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Human Rights Issues.

Dáil Éireann Debate, Wednesday - 11 February 2004

Wednesday, 11 February 2004

Ceisteanna (113, 114, 115)

Pat Carey

Ceist:

175 Mr. Carey asked the Minister for Foreign Affairs the practical response the Irish EU Presidency proposes to make to the Commission's communications on Article 7 of the Treaty on European Union, addressing the issue of EU level accountability for serious breaches of the EU's common values which may occur within a member state; if the proposal to establish a new human rights agency will be subject to full consultation with civil society as to its remit and role; and if he will make a statement on the matter. [4210/04]

Amharc ar fhreagra

Freagraí scríofa (Ceist ar Minister for Foreign)

The Commission communication regarding Article 7 of the Treaty on European Union was circulated in October last. Consideration of the communication is at an early stage, with the Presidency examining ways in which the Council can take forward work on it.

The establishment of a human rights agency referred to by the Deputy relates to a European Council decision of 13 December. On that occasion, the Heads of State or Government decided to extend the European Union monitoring centre's mandate to embrace a human rights agency. The European Commission agreed to submit a proposal to give effect to the Council decision, and this is currently being considered within the Commission. The Council is currently awaiting the Commission proposal.

Pat Carey

Ceist:

176 Mr. Carey asked the Minister for Foreign Affairs if, as part of the Irish EU Presidency, he will work to ensure their human rights as part of political dialogue at the highest level with the new neighbouring countries of the Union, and that human rights observance in these countries is the subject of effective monitoring and reporting; and if he will make a statement on the matter. [4211/04]

Amharc ar fhreagra

In June last year the General Affairs and External Relations Council expressed its wish to define an ambitious new range of policies towards its new neighbours based on shared values such as liberty, democracy, respect for human rights and fundamental freedoms and the rule of law. The countries involved in this initiative, which is now known as the European neighbourhood policy, are Ukraine, Moldova, Belarus and the countries of the southern Mediterranean, Algeria, Egypt, Israel, Jordan, Lebanon, Libya, Morocco, Palestinian Authority, Syria and Tunisia.

The European neighbourhood policy will be implemented by the negotiation of action plans for each of the countries involved. These will be political documents, with clear conditionality on democracy and human rights. They will build on existing agreements with each of the countries, setting out clearly the over-arching strategic policy targets, common objectives, the political and economic benchmarks used to evaluate progress in key areas and a timetable for their achievement which will enable progress to be judged regularly. The Council has requested the Commission to draw up country specific action plans for each of the new neighbouring countries involved on this basis.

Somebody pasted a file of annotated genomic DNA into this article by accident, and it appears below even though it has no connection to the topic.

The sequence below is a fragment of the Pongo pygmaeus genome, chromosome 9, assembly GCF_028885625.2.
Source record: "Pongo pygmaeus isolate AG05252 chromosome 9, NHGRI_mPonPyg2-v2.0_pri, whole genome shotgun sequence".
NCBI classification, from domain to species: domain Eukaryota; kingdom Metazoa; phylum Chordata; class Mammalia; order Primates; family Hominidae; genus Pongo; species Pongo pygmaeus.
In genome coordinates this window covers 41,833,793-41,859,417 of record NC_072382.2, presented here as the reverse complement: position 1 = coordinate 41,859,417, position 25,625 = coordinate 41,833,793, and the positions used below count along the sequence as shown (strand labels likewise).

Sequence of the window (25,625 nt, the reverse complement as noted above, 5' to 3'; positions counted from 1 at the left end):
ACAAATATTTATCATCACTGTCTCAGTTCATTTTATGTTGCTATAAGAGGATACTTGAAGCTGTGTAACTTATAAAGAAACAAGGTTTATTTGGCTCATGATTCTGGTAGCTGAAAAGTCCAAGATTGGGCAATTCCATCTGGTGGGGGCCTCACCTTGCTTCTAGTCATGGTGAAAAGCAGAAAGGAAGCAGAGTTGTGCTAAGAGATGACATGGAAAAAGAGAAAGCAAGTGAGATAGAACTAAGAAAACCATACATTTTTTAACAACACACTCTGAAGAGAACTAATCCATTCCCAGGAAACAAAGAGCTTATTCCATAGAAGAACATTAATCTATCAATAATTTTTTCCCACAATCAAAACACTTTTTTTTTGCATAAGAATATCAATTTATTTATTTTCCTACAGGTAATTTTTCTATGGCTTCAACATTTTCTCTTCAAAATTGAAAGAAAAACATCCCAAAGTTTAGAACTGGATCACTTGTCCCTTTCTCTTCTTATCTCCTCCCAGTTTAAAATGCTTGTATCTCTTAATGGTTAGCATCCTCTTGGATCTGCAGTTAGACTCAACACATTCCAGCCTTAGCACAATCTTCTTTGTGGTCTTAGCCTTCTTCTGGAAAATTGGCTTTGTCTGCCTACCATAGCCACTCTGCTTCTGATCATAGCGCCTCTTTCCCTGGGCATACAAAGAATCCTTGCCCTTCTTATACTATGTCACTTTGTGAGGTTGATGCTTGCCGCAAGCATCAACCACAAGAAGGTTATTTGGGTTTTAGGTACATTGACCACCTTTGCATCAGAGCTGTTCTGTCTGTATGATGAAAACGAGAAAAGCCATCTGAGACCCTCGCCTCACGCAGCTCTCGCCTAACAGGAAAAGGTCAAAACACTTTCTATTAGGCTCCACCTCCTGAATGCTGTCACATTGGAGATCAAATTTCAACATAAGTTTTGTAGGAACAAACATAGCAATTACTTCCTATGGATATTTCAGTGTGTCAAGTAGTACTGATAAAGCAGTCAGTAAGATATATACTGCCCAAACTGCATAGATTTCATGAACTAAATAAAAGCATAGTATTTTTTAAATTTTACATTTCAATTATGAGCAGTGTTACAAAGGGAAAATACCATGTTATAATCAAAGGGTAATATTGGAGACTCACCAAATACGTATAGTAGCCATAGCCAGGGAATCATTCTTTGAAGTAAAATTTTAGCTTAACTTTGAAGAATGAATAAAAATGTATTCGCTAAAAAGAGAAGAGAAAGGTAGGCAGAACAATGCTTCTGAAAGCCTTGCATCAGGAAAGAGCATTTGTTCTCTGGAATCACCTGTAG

During the Irish Presidency of the EU, we will be working closely with the Commission to ensure that a number of action plans will be delivered in our Presidency and that the countries involved will be closely evaluated for compliance with human rights and political commitments. There will be meetings at the highest level with a number of the countries involved. The Deputy can be assured that human rights issues will be central to this dialogue.

Pat Carey

Ceist:

177 Mr. Carey asked the Minister for Foreign Affairs if, as part of the Irish EU Presidency programme, he proposes to advance the inclusion of human rights issues in the political dialogue with all Mediterranean countries, to complement and support the European Commission's current efforts to develop national action plans on human rights and democratisation for these countries; and if he will make a statement on the matter. [4212/04]

Amharc ar fhreagra

Human rights are already to the fore in the EU's existing relations with our Mediterranean partners through the various Euro-Mediterranean association agreements, each of which includes an article stating that respect for democratic principles and fundamental human rights, as set out in the Universal Declaration of Human Rights, will guide the internal and international policies of the parties and will constitute an essential element of the agreement. These agreements also commit the parties to develop the rule of law and democracy, including the upholding of fundamental freedoms. The association agreements provide for regular exchanges between the parties and the Irish Presidency will avail of these opportunities to pursue dialogue on all the issues covered by the agreements.

This existing close engagement on human rights is expected to be improved and intensified by the implementation of the European neighbourhood policy. The policy will be implemented by the negotiation of action plans for each of the countries involved. These will be political documents, building on existing agreements with each of the countries and setting out clearly the over-arching strategic policy targets, common objectives, the political and economic benchmarks used to evaluate progress in key areas and a timetable for their achievement which will enable progress to be judged regularly.

We will work closely with the Commission to ensure that a number of action plans will be delivered in the Irish EU Presidency and that the countries involved will be closely evaluated for compliance with human rights and political commitments.

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